A root canal procedure, sometimes called root canal therapy, is the process of removing the dental pulp and filling the tooth with composite material. The material that replaces the dental pulp helps support the tooth structure and allows it to stay in place in your mouth. 

Why Do I Need a Root Canal? 

There are a few different reasons for root canal therapy: 

  • Tooth infection. If bacteria finds its way into the root canal it can infect the dental pulp, resulting in a toothache that can become severe. Root canal therapy can treat the infection and potentially save the tooth. 
  • Deep cavity. A cavity is a hole in the enamel of a tooth that is caused by plaque bacteria. If a cavity is deep enough that it reaches the inner portion of the tooth, there is a risk of tooth infection. A root canal performed proactively can prevent infection. 
  • Cracked or broken tooth. A tooth that is cracked or broken is also at risk of infection as bacteria may enter the root canal through the crack or exposed dentin. A root canal can prevent the damaged tooth from developing an infection. 

What Can Happen if I Don’t Get a Root Canal?

If the tooth is already infected, avoiding a root canal can result in severe pain that may eventually become unbearable. Putting a root canal off for too long can mean the tooth cannot be saved and will need to be extracted. The infection can also spread to other teeth and result in the need for more dental work or additional lost teeth. 


If a tooth is at risk of infection due to a crack, chip, or deep cavity and you put off getting a root canal, the tooth may develop a painful infection. Prevention is best in this case because you avoid discomfort and the chances of saving the tooth are greatly increased. 

Is a Root Canal Painful? 

A root canal can be performed with local anesthesia to numb the area and prevent any discomfort, similar to a basic cavity filling. If you are anxious or nervous about getting a root canal, sedation options are available to help you feel more relaxed. 

How Long Does a Root Canal Take?

A root canal typically takes about an hour, or possible an hour and half at the most. The length of the procedure depends on the size of the tooth and the complexity of the root canal structure.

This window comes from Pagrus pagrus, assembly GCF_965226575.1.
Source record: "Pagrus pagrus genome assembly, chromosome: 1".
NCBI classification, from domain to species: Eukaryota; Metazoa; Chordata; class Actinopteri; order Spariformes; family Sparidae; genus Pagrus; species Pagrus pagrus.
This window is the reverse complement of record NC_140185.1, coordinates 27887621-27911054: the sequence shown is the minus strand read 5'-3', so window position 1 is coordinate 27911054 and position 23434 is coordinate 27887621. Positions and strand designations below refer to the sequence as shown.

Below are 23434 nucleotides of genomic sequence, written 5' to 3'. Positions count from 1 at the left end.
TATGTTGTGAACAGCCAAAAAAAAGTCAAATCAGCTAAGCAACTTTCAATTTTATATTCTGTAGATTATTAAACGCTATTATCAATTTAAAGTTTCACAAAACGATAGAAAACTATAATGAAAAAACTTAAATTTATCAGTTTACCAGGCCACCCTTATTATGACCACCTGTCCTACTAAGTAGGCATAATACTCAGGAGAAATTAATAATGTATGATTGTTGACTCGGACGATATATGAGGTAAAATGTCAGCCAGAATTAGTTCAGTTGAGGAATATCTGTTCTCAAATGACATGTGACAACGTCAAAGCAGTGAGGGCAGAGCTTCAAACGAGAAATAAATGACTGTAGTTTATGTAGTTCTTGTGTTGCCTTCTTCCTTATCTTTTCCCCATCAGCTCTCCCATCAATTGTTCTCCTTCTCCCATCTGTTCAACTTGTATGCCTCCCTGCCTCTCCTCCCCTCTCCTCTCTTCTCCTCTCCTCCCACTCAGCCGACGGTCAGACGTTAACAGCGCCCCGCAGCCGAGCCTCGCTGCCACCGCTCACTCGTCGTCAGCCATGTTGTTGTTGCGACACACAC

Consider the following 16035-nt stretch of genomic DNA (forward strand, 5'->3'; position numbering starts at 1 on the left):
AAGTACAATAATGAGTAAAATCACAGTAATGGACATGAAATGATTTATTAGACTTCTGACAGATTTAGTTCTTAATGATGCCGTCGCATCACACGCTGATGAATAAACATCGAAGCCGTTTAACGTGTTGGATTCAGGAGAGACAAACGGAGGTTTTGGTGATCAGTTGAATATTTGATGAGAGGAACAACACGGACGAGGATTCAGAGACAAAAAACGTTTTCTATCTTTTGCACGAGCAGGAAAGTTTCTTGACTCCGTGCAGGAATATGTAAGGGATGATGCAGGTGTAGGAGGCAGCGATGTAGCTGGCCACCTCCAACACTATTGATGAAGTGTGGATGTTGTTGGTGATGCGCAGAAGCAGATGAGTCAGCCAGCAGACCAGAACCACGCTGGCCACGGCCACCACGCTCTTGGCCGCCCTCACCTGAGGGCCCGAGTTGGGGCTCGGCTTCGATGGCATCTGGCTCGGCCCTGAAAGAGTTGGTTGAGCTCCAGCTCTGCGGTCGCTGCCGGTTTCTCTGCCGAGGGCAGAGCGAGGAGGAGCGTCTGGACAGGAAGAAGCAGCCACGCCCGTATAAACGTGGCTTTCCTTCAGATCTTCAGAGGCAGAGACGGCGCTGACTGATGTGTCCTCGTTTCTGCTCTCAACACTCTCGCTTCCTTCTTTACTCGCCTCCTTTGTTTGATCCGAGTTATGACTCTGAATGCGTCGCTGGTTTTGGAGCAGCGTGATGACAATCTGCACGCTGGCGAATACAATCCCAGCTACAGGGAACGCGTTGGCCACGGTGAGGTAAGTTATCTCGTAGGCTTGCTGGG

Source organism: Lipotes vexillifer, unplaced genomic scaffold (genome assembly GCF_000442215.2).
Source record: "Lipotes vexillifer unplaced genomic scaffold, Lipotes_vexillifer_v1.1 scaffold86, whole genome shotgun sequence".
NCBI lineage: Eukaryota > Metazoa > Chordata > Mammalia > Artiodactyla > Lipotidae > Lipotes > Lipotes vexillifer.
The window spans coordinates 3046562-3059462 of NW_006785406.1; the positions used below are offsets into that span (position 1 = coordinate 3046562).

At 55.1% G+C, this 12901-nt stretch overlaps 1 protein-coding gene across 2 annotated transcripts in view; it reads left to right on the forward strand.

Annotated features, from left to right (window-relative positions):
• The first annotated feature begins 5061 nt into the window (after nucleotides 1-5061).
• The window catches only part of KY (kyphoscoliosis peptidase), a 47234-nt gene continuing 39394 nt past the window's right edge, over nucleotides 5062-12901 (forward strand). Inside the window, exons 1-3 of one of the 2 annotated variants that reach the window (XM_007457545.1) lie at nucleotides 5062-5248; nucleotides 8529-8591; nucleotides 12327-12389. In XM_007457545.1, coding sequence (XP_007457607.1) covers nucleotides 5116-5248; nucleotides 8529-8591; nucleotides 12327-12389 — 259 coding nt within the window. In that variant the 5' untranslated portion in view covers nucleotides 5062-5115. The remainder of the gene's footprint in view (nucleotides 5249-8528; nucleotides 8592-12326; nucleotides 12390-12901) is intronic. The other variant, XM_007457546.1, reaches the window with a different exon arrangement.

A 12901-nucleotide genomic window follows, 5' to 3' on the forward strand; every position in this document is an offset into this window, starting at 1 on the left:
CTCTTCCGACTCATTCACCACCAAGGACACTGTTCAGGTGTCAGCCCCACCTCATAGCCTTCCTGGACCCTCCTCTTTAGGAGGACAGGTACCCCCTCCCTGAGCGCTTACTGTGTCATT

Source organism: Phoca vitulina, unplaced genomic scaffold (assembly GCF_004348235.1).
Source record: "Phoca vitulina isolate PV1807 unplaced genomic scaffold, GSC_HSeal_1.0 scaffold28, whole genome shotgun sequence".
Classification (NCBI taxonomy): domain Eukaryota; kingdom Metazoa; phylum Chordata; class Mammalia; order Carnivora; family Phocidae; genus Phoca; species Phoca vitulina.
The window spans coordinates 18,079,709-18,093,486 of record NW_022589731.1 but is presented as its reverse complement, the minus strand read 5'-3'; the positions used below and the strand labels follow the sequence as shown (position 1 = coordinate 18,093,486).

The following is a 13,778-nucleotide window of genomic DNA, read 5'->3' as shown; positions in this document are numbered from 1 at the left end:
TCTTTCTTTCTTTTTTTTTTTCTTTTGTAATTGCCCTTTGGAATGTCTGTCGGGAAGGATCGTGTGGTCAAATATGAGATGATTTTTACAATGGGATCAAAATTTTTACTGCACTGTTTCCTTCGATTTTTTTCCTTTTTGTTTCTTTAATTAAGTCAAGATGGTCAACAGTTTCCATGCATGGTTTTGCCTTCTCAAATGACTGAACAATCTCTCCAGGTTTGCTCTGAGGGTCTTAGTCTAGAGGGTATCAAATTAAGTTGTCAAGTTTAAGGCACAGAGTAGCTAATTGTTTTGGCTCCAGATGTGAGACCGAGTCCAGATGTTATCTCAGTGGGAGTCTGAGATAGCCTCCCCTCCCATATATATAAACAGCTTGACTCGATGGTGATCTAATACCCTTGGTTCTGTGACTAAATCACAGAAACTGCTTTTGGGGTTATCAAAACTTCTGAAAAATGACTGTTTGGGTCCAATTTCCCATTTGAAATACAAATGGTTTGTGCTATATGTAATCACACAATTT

Does Insurance Cover Root Canals? 

A root canal is a restorative procedure that is covered by most dental insurance plans. It may be covered up to a certain amount or percentage, leaving a portion of the balance for you to pay. Deductibles may also apply. Contact your insurance provider for more information about your coverage. 

Why Choose Elite Endodontics of NH?

An endodontist is a dentist who specializes in diagnosing and treating conditions affecting the dental pulp, making them especially qualified to perform root canals. Elite Endodontics of NH provides root canal therapy to save one or more infected or at-risk teeth. In many cases root canal therapy can save a tooth that would otherwise need to be extracted and replaced. We have the necessary technology to perform a thorough root canal that can help your tooth last a lifetime. 

Contact us today to learn more and schedule an appointment.

Sedation dentistry is a tool used by dentists and dental specialists to help patients feel more relaxed during procedures. It can help make invasive procedures easier to tolerate and even reduce the amount of local anesthesia that is needed. Sedation dentistry is especially helpful for patients who experience dental anxiety. 

If you’re considering sedation options for an upcoming dental procedure, you may be wondering how it works and what to expect. Here’s an overview of the various types of sedation and how they work. 

What is Sedation Dentistry? 

Sedation dentistry is the term used to describe the use of medically induced relaxation techniques during dental procedures. Local anesthesia is often used in dentistry to numb the area being treated so the patient will not feel any pain. But when local anesthesia is not enough to help the patient feel fully relaxed, sedation may be recommended. 

Types of Sedation Used in Dentistry 

There are a few different types of sedation that may be used during dental procedures: 

  • Nitrous oxide. Administered through a mask worn over the nose, nitrous oxide provides a calm, relaxed feeling. The patient simply breathes in and out through their nose as the nitrous oxide takes effect. Patients often describe a euphoric feeling with tingling fingers and toes and a heaviness in their limbs. The patient is fully conscious, but relaxed. Nitrous oxide takes effect quickly and wears off just as quickly, in a matter of minutes.